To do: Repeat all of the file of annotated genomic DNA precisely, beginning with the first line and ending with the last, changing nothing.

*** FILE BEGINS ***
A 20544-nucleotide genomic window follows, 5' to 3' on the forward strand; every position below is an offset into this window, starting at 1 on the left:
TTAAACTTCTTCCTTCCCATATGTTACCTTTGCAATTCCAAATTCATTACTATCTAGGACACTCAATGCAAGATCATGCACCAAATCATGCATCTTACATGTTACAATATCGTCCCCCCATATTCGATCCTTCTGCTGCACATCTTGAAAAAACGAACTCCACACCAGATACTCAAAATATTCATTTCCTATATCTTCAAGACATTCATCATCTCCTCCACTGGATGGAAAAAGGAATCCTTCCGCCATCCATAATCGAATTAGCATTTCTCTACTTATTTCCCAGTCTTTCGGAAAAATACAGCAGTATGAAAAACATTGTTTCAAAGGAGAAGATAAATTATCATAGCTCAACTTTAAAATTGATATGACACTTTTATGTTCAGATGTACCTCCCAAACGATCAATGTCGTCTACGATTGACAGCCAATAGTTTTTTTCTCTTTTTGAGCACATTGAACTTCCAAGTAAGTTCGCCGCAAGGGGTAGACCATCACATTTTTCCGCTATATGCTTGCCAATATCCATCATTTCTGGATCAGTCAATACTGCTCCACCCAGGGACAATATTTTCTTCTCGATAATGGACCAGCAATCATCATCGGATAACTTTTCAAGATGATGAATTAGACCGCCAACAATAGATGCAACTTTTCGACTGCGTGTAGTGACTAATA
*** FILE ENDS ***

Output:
A 20544-nucleotide genomic window follows, 5' to 3' on the forward strand; every position below is an offset into this window, starting at 1 on the left:
TTAAACTTCTTCCTTCCCATATGTTACCTTTGCAATTCCAAATTCATTACTATCTAGGACACTCAATGCAAGATCATGCACCAAATCATGCATCTTACATGTTACAATATCGTCCCCCCATATTCGATCCTTCTGCTGCACATCTTGAAAAAACGAACTCCACACCAGATACTCAAAATATTCATTTCCTATATCTTCAAGACATTCATCATCTCCTCCACTGGATGGAAAAAGGAATCCTTCCGCCATCCATAATCGAATTAGCATTTCTCTACTTATTTCCCAGTCTTTCGGAAAAATACAGCAGTATGAAAAACATTGTTTCAAAGGAGAAGATAAATTATCATAGCTCAACTTTAAAATTGATATGACACTTTTATGTTCAGATGTACCTCCCAAACGATCAATGTCGTCTACGATTGACAGCCAATAGTTTTTTTCTCTTTTTGAGCACATTGAACTTCCAAGTAAGTTCGCCGCAAGGGGTAGACCATCACATTTTTCCGCTATATGCTTGCCAATATCCATCATTTCTGGATCAGTCAATACTGCTCCACCCAGGGACAATATTTTCTTCTCGATAATGGACCAGCAATCATCATCGGATAACTTTTCAAGATGATGAATTAGACCGCCAACAATAGATGCAACTTTTCGACTGCGTGTAGTGACTAATA